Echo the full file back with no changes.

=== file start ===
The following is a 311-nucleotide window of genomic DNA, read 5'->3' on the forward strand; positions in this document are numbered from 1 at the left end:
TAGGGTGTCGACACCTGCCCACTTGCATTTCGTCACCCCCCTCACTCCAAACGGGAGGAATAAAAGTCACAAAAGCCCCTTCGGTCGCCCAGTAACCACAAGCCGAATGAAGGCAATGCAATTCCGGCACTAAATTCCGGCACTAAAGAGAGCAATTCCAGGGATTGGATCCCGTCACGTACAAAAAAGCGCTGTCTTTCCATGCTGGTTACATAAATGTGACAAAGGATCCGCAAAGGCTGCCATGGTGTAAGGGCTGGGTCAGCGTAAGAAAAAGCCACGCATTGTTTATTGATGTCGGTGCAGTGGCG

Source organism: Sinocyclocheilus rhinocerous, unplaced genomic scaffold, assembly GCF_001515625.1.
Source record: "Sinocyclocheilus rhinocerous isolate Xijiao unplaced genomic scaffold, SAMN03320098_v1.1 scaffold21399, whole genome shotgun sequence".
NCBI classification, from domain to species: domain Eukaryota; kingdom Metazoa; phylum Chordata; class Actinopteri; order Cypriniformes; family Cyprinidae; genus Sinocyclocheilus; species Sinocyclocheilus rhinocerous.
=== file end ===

The following is a 311-nucleotide window of genomic DNA, read 5'->3' on the forward strand; positions in this document are numbered from 1 at the left end:
TAGGGTGTCGACACCTGCCCACTTGCATTTCGTCACCCCCCTCACTCCAAACGGGAGGAATAAAAGTCACAAAAGCCCCTTCGGTCGCCCAGTAACCACAAGCCGAATGAAGGCAATGCAATTCCGGCACTAAATTCCGGCACTAAAGAGAGCAATTCCAGGGATTGGATCCCGTCACGTACAAAAAAGCGCTGTCTTTCCATGCTGGTTACATAAATGTGACAAAGGATCCGCAAAGGCTGCCATGGTGTAAGGGCTGGGTCAGCGTAAGAAAAAGCCACGCATTGTTTATTGATGTCGGTGCAGTGGCG

Source organism: Sinocyclocheilus rhinocerous, unplaced genomic scaffold, assembly GCF_001515625.1.
Source record: "Sinocyclocheilus rhinocerous isolate Xijiao unplaced genomic scaffold, SAMN03320098_v1.1 scaffold21399, whole genome shotgun sequence".
NCBI classification, from domain to species: domain Eukaryota; kingdom Metazoa; phylum Chordata; class Actinopteri; order Cypriniformes; family Cyprinidae; genus Sinocyclocheilus; species Sinocyclocheilus rhinocerous.